Pay It Forward
Someone asked why I would write a blog series about doing good deeds. “Don’t people do them every day?” my friend asked. “I answered with another question: “When was the last time you did a good deed for someone?” My friend thought for a minute and then described something over two weeks ago. The purpose of this series was not about doing a good deed a day. I call it “making the ordinary extraordinary” but really, it is about making each day count.
Kim Atwood is a woman who focused on doing a good deed a day. In the year 2000 another woman named Catherine Ryan Hyde wrote a book upon which a movie was based entitled “Pay It Forward”. Kim took this same premise and put it into action. “One morning, on my drive to work, I was thinking about the law of moral causation and the karmic energy that surrounded my life.”
Kim was not just interested in doing a good deed but it that deed having a ripple effect. She encouraged her friends to follow her example as well as the strangers who were the recipients of her actions. The first day she stopped at her favorite donut shop for a pastry and coffee and then bought the same for the person in line behind her, asking the clerk to tell said person what had been done. The next day she bought a potted plant and left it with a note on a car in a parking lot. On another day she ordered some pet products from www.totallyfreestuff.com and donated them to a local animal shelter. Soon life closed in on her and it was bedtime one evening when she realized she had not accomplished her good deed that day. She went online and in five minutes had donated a few dollars to a charity.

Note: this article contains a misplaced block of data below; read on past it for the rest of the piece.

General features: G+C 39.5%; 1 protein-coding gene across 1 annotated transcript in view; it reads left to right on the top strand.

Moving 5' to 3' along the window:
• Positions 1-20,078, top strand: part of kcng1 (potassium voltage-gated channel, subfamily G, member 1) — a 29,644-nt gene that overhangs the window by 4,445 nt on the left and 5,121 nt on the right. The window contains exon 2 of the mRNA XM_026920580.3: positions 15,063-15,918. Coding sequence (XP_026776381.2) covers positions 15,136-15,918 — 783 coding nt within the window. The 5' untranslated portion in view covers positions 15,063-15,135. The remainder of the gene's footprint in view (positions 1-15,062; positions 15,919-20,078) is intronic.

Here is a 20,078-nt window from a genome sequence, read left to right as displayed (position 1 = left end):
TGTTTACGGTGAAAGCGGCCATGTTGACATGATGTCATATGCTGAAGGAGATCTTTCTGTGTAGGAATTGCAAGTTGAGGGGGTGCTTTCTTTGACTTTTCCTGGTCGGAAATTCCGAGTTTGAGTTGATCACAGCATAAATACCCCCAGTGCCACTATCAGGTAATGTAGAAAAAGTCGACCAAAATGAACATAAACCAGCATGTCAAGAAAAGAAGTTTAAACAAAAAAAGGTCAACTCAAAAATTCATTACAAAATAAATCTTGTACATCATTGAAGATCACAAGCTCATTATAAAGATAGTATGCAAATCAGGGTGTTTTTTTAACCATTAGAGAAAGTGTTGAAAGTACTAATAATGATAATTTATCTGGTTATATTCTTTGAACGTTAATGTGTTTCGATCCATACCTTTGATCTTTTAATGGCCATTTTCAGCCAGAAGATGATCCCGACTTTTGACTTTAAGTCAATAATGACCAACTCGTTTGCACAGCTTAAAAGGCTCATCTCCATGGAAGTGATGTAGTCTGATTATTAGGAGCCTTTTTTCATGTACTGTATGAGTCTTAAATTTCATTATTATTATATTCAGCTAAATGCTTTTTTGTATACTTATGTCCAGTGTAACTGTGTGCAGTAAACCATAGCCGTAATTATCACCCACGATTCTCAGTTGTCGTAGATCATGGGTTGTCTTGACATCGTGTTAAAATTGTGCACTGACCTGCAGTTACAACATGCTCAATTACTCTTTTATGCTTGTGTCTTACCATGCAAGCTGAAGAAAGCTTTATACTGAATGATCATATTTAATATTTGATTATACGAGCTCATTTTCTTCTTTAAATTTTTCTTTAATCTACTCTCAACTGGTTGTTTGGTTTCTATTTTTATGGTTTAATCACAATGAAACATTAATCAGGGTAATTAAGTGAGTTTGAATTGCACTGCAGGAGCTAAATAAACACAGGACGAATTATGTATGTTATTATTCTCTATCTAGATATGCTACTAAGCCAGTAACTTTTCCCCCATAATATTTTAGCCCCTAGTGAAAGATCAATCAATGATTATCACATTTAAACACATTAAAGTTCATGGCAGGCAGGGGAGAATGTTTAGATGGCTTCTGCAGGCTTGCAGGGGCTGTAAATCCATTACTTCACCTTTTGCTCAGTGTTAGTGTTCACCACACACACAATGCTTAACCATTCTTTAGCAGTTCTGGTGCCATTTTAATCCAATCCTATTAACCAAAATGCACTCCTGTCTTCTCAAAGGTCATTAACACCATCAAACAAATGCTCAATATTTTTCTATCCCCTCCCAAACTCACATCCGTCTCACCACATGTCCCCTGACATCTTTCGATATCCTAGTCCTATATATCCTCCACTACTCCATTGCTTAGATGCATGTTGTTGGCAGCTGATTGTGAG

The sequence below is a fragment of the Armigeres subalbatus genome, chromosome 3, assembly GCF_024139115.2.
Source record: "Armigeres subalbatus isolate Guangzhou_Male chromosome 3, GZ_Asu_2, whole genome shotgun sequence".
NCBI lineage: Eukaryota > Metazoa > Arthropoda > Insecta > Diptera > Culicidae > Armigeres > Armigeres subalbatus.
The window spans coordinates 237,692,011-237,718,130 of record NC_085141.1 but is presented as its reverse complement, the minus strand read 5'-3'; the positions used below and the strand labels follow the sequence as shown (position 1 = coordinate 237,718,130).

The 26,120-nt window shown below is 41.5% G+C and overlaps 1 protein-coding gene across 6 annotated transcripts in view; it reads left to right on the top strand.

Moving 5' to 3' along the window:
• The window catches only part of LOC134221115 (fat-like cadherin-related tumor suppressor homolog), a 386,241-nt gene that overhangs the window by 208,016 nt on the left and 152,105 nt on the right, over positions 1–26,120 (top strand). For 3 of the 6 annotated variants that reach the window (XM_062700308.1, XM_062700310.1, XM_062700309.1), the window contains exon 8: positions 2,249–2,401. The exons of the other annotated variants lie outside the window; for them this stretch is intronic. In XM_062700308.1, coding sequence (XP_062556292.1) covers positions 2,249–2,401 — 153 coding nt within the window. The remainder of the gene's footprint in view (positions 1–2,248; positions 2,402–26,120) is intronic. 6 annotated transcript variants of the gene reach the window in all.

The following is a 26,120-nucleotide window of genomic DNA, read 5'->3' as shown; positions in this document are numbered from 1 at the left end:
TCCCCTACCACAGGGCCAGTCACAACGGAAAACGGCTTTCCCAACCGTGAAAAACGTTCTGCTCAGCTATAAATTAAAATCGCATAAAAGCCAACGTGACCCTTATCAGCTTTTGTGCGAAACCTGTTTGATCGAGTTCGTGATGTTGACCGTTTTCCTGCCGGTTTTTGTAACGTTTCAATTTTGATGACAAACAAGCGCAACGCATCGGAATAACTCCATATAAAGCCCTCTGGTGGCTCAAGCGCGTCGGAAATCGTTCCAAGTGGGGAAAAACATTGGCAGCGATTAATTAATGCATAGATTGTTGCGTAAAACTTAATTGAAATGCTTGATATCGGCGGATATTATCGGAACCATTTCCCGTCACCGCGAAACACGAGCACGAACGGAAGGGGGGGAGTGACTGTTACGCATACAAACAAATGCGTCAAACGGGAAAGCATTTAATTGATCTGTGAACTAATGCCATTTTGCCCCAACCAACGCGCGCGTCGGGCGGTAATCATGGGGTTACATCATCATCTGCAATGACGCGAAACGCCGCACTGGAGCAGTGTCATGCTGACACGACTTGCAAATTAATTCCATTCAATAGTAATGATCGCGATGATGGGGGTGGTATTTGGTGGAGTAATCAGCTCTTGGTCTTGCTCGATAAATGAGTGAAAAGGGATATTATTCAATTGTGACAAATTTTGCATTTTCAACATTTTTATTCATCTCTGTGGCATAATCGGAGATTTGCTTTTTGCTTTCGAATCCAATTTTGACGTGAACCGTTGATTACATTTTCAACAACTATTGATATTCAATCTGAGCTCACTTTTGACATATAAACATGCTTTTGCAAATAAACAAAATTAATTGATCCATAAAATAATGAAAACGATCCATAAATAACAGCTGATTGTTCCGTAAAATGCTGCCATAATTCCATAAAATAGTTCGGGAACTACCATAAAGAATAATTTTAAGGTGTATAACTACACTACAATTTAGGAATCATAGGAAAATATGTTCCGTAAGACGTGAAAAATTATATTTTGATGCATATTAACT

The point of sharing with you Kim’s story is that she turned her ordinary commute into a period of retrospection and then took action. She made each day extraordinary for the beneficiaries of her actions. Kim was not some millionaire and often her actions took only a few extra minutes. One day she simply stood at a store and held the day open for people sharing a smile and a brief greeting for a few minutes. Each smile was returned and as she finished her shopping, she saw others holding the day for those entering.
Behavior is contagious. That is why gangs are successful and cults have a following. Kim Atwood used her time wisely to make positive behavior contagious. The ripple effect of her actions created more extraordinary moments for more living things.
Joni Averill is a columnist with the Bangor Daily News and she wrote about Kim in 2010. “ Civility. Manners. Thoughtfulness. Understanding. Compassion. Respect. Tolerance. Our society seems to be losing its grip on those essential virtues. What a much nicer world it would be if we all made the attempt, daily, to be kinder to one another.”
Bangor, Maine is a town that is often the last US stop for soldiers going to the Middle East. Those arriving and departing usually deplane as new planes are to be boarded, different connections made. Each soldier is greeted as they enter the Bangor Airport by citizens of Bangor and usually handed a cup of hot coffee or a cool drink. They all receive a smile and hero’s greeting, justly deserved and earned. These humble residents, however, are also heroes. They make an exhausting trip better and remind our brave men and women why they are doing what they do. Regardless of the weather or the time of day, each plane is met, each servicemen thanked.
Steve Jobs once said “If you are working something exciting that you really care about, you don’t have to be pushed; the vision pulls you.” Hopefully, today something extraordinary will pull you to action, something that benefits another person and makes their ordinary day a time of extraordinary living.